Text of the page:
How to Become a Police Officer in Alabama

Police education in Alabama is often handled by academies operated by police departments in large cities. Smaller cities typically send their hires to academies elsewhere in the state. A college degree is not necessary to become a police officer in Alabama. However, having associates or bachelors degrees in fields like sociology, management, or criminal justice can equip you with additional skills for a career as an Alabama police officer.

A sociology degree can help you understand statistics regarding crime in your area and social problems that lead to criminal activity. If you are interested in advancement to command positions, degrees in management from offline or online colleges can help you develop the leadership skills necessary to succeed. A criminal justice degree, meanwhile, is the most direct collegiate preparation for police work, focusing on crime and law enforcement issues. If you are interested in a college education from an online college, this list of top online schools provide you with more information.

A college education is not necessary for those who want to become Alabama police officers, but academic work can improve your chances of being hired and advancing as an officer. Academic work can also help you develop solid communication and writing skills, which will make writing reports, dealing with paperwork, and talking to superiors much easier.

Basic Information on Police Officers in Alabama

Becoming a cop in Alabama allows you to join a group of 1,706 state officers and other state law enforcement employees in a variety of police jobs. There are about as many police officers in Alabama as is average for a state. Job growth for police officers in Alabama is not very strong, however, and the yearly projected growth is only about 1% through 2018, creating only 400 new positions per year. The Alabama Peace Officers Standards & Training (POST) Commission sets the standards for the education necessary to become a police officer in the state. Requirements are thus fairly standardized, and few organizations require additional education such as an accredited bachelor’s degree in sociology or criminal justice on top of basic police training.

You must be hired by a law enforcement agency before undergoing Alabama peace officer training, as Alabama does not allow for the presence of non-sworn trainees. There are ten POST basic training academies in Alabama for those interested in becoming a police officer in Birmingham or other Alabama cities. These academies also offer other courses for specializations in areas like jail management and high-risk entry if you are interested in specializing in non-traditional police fields as an Alabama peace officer.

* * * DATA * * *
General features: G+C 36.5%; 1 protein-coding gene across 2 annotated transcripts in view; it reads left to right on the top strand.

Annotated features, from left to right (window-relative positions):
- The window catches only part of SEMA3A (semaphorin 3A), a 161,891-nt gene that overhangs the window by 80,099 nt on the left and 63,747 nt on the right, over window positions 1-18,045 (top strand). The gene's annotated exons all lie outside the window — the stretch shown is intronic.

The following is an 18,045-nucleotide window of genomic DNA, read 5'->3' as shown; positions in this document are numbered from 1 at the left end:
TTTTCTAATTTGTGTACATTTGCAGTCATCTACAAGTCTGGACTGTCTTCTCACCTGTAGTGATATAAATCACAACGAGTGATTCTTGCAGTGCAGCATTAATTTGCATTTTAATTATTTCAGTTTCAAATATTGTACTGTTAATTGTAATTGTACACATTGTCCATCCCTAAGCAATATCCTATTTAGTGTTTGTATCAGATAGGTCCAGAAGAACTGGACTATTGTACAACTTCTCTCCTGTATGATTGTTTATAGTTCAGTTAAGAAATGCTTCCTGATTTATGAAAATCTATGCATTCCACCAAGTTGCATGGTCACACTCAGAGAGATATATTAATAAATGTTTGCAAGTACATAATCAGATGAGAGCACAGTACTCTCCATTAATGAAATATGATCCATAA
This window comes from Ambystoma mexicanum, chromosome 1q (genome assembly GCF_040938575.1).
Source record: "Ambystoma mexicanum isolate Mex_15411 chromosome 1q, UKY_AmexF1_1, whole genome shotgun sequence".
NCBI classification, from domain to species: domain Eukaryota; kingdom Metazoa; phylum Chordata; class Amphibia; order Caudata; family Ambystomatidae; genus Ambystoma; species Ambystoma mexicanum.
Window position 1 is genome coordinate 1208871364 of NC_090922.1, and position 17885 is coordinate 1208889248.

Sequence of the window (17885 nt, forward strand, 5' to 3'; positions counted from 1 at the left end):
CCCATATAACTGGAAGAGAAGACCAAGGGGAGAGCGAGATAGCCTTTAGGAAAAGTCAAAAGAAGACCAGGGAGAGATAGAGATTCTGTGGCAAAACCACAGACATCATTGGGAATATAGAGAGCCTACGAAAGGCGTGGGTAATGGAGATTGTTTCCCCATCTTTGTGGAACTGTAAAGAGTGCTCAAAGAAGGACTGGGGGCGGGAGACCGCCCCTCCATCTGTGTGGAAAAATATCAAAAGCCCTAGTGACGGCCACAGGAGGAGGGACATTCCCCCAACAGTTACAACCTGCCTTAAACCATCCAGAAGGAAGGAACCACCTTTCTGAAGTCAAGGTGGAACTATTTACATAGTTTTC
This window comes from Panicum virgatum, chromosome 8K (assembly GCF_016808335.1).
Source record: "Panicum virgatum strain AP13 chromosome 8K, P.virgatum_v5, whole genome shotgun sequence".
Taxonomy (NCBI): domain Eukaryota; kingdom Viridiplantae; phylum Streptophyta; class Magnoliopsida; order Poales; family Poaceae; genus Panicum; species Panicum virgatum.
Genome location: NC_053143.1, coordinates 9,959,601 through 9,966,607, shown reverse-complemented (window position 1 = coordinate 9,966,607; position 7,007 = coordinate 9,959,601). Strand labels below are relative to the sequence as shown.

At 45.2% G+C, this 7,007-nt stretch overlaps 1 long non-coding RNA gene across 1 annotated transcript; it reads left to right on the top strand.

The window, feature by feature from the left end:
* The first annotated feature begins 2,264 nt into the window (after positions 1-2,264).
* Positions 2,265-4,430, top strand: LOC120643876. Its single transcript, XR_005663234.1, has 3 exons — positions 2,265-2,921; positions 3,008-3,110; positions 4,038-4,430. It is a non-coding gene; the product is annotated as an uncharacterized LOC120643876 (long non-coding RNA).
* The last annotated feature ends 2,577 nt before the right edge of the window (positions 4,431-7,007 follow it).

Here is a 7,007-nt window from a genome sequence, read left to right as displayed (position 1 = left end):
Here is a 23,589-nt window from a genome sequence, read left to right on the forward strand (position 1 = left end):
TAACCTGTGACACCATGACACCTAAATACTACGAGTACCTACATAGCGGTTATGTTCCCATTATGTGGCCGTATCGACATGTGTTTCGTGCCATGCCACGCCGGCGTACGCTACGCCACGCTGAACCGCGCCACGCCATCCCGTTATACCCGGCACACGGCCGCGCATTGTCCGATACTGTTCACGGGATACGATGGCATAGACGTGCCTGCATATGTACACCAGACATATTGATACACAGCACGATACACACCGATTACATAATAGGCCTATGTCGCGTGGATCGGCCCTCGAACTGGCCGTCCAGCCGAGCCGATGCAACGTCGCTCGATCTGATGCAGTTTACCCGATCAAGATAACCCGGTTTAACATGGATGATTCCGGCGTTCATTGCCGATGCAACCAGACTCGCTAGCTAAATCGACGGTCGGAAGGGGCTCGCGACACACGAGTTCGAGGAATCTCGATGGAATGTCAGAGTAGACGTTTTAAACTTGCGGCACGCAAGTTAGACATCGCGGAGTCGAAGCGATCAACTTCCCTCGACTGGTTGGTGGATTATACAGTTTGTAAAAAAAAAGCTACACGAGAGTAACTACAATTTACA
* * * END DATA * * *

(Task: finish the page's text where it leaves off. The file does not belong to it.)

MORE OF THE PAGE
While the minimum standards you must meet to become a police officer are standardized, there are some slight differences between certain departments. Minimum age requirements can vary, though typically the required age for police officers in Alabama is between 18 and 21. The specifics of the physical examinations you must take before employment can also vary, as some police departments may require additional tasks or field training beyond the state minimum.

What are the POST Minimum Standards to Become a Cop in Alabama?

  • You must be a U.S. citizen.
  • You must be at least 18 years old (some agencies require you to be older than this before applying).
  • You must have graduated from an accredited high school, obtained a GED, or have equivalent education.
  • You must pass a physical agility and ability examination involving climbing, window entry, weight dragging, balance, pushing, sit-ups, push-ups, and distance running (ensuring you have the stamina and agility necessary to deal with the demands of the job).
  • You must undergo a psychological examination determining your mental fitness for police work.
  • You must have a valid driver’s license.
  • You must pass a background check made by the law enforcement agency.
  • You must pass a physical examination by a licensed physician.
  • You must submit fingerprint cards to be examined by the prospective hiring organization.

What Could Disqualify Me from Becoming an Alabama Cop?

The primary disqualification criteria for those interested in becoming an Alabama cop are felony convictions and dishonorable discharges from military organizations. If you have been convicted of a felony or dishonorably discharged, you cannot become a police officer in Alabama even if you meet all other requirements. Misdemeanors and other similar incidents, however, do not necessarily disqualify an applicant. If you are interested in becoming a police officer in Alabama, you should contact a recruiter for the organization with which you wish to be employed and discuss these prospects.

Police Training Academies in Alabama